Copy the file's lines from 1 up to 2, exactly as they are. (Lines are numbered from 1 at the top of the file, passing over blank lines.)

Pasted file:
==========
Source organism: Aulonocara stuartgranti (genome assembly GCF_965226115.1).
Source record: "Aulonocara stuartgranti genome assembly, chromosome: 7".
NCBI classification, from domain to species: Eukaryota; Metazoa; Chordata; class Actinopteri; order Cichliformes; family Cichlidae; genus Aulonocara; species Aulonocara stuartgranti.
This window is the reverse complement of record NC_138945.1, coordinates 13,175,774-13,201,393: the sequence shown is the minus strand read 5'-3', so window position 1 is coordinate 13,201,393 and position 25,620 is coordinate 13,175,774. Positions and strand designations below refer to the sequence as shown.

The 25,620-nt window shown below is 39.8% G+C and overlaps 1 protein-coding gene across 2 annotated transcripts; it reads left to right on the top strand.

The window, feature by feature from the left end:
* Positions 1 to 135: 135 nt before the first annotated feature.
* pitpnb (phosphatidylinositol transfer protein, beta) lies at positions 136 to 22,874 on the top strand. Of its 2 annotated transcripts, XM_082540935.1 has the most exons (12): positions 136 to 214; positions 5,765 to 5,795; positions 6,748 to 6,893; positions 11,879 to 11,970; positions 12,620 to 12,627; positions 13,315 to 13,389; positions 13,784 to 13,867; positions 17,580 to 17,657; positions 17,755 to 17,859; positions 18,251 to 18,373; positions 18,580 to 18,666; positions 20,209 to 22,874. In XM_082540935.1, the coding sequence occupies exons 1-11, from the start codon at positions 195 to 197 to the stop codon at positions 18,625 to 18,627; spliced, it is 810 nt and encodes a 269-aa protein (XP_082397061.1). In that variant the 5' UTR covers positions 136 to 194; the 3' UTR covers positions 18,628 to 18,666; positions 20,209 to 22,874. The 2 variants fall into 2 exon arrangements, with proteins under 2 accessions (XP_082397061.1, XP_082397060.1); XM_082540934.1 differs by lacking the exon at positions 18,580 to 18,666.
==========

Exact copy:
Source organism: Aulonocara stuartgranti (genome assembly GCF_965226115.1).
Source record: "Aulonocara stuartgranti genome assembly, chromosome: 7".